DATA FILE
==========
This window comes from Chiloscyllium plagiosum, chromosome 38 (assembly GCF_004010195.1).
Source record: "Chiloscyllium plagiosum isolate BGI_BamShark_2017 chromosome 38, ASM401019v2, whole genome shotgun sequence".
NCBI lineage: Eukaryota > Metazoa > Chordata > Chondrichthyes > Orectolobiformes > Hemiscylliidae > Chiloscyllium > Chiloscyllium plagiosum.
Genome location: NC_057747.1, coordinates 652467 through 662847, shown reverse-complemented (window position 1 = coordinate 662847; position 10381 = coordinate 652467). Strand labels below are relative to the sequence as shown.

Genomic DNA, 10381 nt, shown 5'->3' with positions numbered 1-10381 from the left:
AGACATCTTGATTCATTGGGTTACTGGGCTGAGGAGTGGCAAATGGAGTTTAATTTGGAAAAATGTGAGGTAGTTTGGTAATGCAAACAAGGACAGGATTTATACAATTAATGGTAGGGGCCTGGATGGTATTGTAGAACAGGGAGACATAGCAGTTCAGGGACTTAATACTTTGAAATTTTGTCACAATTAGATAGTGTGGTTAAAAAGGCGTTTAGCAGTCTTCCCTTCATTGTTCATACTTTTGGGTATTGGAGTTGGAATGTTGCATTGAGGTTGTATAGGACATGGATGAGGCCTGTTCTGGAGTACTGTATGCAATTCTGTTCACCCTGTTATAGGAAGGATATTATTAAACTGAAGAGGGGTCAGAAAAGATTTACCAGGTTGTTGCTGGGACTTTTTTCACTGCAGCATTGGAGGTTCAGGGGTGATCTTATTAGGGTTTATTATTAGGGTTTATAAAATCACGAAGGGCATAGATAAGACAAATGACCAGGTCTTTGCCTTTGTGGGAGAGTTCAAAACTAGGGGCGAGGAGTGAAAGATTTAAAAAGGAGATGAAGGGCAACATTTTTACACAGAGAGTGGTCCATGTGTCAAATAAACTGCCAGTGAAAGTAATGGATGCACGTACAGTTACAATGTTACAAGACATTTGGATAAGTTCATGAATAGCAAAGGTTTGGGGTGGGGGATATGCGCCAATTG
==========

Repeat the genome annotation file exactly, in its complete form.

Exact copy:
This window comes from Chiloscyllium plagiosum, chromosome 38 (assembly GCF_004010195.1).
Source record: "Chiloscyllium plagiosum isolate BGI_BamShark_2017 chromosome 38, ASM401019v2, whole genome shotgun sequence".
NCBI lineage: Eukaryota > Metazoa > Chordata > Chondrichthyes > Orectolobiformes > Hemiscylliidae > Chiloscyllium > Chiloscyllium plagiosum.
Genome location: NC_057747.1, coordinates 652467 through 662847, shown reverse-complemented (window position 1 = coordinate 662847; position 10381 = coordinate 652467). Strand labels below are relative to the sequence as shown.

Genomic DNA, 10381 nt, shown 5'->3' with positions numbered 1-10381 from the left:
AGACATCTTGATTCATTGGGTTACTGGGCTGAGGAGTGGCAAATGGAGTTTAATTTGGAAAAATGTGAGGTAGTTTGGTAATGCAAACAAGGACAGGATTTATACAATTAATGGTAGGGGCCTGGATGGTATTGTAGAACAGGGAGACATAGCAGTTCAGGGACTTAATACTTTGAAATTTTGTCACAATTAGATAGTGTGGTTAAAAAGGCGTTTAGCAGTCTTCCCTTCATTGTTCATACTTTTGGGTATTGGAGTTGGAATGTTGCATTGAGGTTGTATAGGACATGGATGAGGCCTGTTCTGGAGTACTGTATGCAATTCTGTTCACCCTGTTATAGGAAGGATATTATTAAACTGAAGAGGGGTCAGAAAAGATTTACCAGGTTGTTGCTGGGACTTTTTTCACTGCAGCATTGGAGGTTCAGGGGTGATCTTATTAGGGTTTATTATTAGGGTTTATAAAATCACGAAGGGCATAGATAAGACAAATGACCAGGTCTTTGCCTTTGTGGGAGAGTTCAAAACTAGGGGCGAGGAGTGAAAGATTTAAAAAGGAGATGAAGGGCAACATTTTTACACAGAGAGTGGTCCATGTGTCAAATAAACTGCCAGTGAAAGTAATGGATGCACGTACAGTTACAATGTTACAAGACATTTGGATAAGTTCATGAATAGCAAAGGTTTGGGGTGGGGGATATGCGCCAATTG